Background & aims: We performed a systematic review and meta-analysis to comprehensively estimate adenoma miss rate (AMR) and advanced AMR (AAMR) and explore associated factors.
Methods: We searched the PubMed, Web of Science, and Ovid EMBASE databases for studies published through April 2018 on tandem colonoscopies, with AMR and AAMR as the primary outcomes. We performed meta-regression analyses to identify risk factors and factors associated with outcome. Primary outcomes were AMR and AAMR and secondary outcomes were AMR and AAMR for different locations, sizes, pathologies, morphologies, and populations.
Results: In a meta-analysis of 43 publications and more than 15,000 tandem colonoscopies, we calculated miss rates of 26% for adenomas (95% confidence interval [CI] 23%-30%), 9% for advanced adenomas (95% CI 4%-16%), and 27% for serrated polyps (95% CI 16%-40%). Miss rates were high for proximal advanced adenomas (14%; 95% CI 5%-26%), serrated polyps (27%; 95% CI 16%-40%), flat adenomas (34%; 95% CI 24%-45%), and in patients at high risk for colorectal cancer (33%; 95% CI 26%-41%). Miss rates could be decreased by adequate bowel preparation and auxiliary techniques (P = .06; P = .04, and P = .01, respectively). The adenoma detection rate (ADR), adenomas per index colonoscopy, and adenomas per positive index colonoscopy (APPC) were independently associated with AMR (P = .02, P = .01, and P = .008, respectively), whereas APPC was the only factor independently associated with AAMR (P = .006). An APPC value greater than 1.8 was more effective in monitoring AMR (31% vs 15% for AMR P < .0001) than an ADR value of at least 34% (27% vs 17% for AMR; P = .008). The AAMR of colonoscopies with an APPC value below 1.7 was 35%, vs 2% for colonoscopies with an APPC value of at least 1.7 (P = .0005).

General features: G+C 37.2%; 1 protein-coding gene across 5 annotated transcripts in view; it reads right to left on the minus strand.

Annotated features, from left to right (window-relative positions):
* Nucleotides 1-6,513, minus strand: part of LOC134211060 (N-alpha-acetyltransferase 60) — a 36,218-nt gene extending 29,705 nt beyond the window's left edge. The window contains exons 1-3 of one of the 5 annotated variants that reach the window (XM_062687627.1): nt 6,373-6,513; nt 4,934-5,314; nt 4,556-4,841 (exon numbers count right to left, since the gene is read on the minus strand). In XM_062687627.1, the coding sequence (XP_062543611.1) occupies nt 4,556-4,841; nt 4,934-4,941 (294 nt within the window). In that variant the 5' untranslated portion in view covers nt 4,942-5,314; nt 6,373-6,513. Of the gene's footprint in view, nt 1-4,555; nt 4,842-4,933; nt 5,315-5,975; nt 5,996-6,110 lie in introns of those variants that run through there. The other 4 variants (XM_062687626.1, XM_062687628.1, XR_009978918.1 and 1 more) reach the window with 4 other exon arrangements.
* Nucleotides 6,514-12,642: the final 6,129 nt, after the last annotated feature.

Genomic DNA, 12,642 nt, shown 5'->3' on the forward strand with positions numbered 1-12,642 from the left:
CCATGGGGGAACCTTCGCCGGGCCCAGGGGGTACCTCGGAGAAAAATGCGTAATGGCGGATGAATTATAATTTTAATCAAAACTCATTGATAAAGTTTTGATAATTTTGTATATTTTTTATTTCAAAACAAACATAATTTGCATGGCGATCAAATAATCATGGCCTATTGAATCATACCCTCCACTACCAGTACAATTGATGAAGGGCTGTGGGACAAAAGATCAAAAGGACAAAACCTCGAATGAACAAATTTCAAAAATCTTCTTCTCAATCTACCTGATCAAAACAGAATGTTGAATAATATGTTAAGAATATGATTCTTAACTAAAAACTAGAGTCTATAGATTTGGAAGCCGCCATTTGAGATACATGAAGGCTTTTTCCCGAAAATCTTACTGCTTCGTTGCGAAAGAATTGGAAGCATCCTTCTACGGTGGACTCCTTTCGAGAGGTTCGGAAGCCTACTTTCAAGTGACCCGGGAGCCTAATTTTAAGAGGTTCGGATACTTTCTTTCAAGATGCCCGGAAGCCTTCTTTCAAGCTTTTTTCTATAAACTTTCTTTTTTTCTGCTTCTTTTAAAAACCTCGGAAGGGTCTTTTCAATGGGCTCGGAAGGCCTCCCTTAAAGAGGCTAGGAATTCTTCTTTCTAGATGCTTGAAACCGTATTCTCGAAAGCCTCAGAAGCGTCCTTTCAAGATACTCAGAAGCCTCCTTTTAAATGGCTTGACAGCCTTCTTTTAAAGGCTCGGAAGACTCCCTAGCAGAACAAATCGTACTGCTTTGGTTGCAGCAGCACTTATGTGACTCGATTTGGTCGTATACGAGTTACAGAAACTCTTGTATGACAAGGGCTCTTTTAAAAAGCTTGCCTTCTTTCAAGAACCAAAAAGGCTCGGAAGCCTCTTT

Conclusions: In a systematic review and meta-analysis, we found that adenomas and advanced adenomas are missed (based on AMR and AAMR) more frequently than previously believed. In addition to ADR, APPC deserves consideration as a complementary indicator of colonoscopy quality, if it is validated in additional studies.
Keywords: Interval Cancer; Missed Lesions; Prevention; Quality Indicators.
Copyright © 2019 AGA Institute. Published by Elsevier Inc. All rights reserved.